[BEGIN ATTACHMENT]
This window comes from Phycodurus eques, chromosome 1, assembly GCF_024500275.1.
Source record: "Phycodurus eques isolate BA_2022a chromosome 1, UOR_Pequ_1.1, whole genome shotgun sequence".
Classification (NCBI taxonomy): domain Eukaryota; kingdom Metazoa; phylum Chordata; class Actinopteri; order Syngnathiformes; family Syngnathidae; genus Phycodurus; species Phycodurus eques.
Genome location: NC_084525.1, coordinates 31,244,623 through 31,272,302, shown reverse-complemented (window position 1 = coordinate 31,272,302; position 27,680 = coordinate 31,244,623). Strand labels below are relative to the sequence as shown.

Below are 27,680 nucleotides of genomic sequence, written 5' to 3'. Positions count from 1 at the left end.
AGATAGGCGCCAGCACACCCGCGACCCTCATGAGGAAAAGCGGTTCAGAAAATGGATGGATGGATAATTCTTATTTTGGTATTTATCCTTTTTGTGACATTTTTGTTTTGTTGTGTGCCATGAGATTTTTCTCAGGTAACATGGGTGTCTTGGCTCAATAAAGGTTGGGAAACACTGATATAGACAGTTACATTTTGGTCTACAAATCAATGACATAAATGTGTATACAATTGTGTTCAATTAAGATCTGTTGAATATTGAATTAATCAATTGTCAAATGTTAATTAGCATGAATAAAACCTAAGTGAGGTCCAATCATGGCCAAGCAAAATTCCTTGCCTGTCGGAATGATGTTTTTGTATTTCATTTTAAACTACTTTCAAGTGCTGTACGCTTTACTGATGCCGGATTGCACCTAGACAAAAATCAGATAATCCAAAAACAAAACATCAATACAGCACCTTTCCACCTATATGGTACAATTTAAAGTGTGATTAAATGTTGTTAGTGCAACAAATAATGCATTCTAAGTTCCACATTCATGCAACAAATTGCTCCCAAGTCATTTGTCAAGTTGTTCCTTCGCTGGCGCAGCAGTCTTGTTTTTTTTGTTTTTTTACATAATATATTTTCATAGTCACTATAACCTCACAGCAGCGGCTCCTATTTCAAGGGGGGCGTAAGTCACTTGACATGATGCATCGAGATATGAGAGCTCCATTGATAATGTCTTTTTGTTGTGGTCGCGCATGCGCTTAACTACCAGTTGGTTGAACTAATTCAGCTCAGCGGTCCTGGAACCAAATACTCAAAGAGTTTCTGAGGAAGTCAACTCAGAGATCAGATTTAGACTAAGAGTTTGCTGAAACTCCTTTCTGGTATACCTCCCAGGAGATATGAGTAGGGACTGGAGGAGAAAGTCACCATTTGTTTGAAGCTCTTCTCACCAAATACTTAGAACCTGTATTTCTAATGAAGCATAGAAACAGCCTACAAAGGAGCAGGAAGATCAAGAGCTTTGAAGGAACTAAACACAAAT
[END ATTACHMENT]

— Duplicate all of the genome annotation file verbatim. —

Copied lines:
This window comes from Phycodurus eques, chromosome 1, assembly GCF_024500275.1.
Source record: "Phycodurus eques isolate BA_2022a chromosome 1, UOR_Pequ_1.1, whole genome shotgun sequence".
Classification (NCBI taxonomy): domain Eukaryota; kingdom Metazoa; phylum Chordata; class Actinopteri; order Syngnathiformes; family Syngnathidae; genus Phycodurus; species Phycodurus eques.
Genome location: NC_084525.1, coordinates 31,244,623 through 31,272,302, shown reverse-complemented (window position 1 = coordinate 31,272,302; position 27,680 = coordinate 31,244,623). Strand labels below are relative to the sequence as shown.

Below are 27,680 nucleotides of genomic sequence, written 5' to 3'. Positions count from 1 at the left end.
AGATAGGCGCCAGCACACCCGCGACCCTCATGAGGAAAAGCGGTTCAGAAAATGGATGGATGGATAATTCTTATTTTGGTATTTATCCTTTTTGTGACATTTTTGTTTTGTTGTGTGCCATGAGATTTTTCTCAGGTAACATGGGTGTCTTGGCTCAATAAAGGTTGGGAAACACTGATATAGACAGTTACATTTTGGTCTACAAATCAATGACATAAATGTGTATACAATTGTGTTCAATTAAGATCTGTTGAATATTGAATTAATCAATTGTCAAATGTTAATTAGCATGAATAAAACCTAAGTGAGGTCCAATCATGGCCAAGCAAAATTCCTTGCCTGTCGGAATGATGTTTTTGTATTTCATTTTAAACTACTTTCAAGTGCTGTACGCTTTACTGATGCCGGATTGCACCTAGACAAAAATCAGATAATCCAAAAACAAAACATCAATACAGCACCTTTCCACCTATATGGTACAATTTAAAGTGTGATTAAATGTTGTTAGTGCAACAAATAATGCATTCTAAGTTCCACATTCATGCAACAAATTGCTCCCAAGTCATTTGTCAAGTTGTTCCTTCGCTGGCGCAGCAGTCTTGTTTTTTTTGTTTTTTTACATAATATATTTTCATAGTCACTATAACCTCACAGCAGCGGCTCCTATTTCAAGGGGGGCGTAAGTCACTTGACATGATGCATCGAGATATGAGAGCTCCATTGATAATGTCTTTTTGTTGTGGTCGCGCATGCGCTTAACTACCAGTTGGTTGAACTAATTCAGCTCAGCGGTCCTGGAACCAAATACTCAAAGAGTTTCTGAGGAAGTCAACTCAGAGATCAGATTTAGACTAAGAGTTTGCTGAAACTCCTTTCTGGTATACCTCCCAGGAGATATGAGTAGGGACTGGAGGAGAAAGTCACCATTTGTTTGAAGCTCTTCTCACCAAATACTTAGAACCTGTATTTCTAATGAAGCATAGAAACAGCCTACAAAGGAGCAGGAAGATCAAGAGCTTTGAAGGAACTAAACACAAAT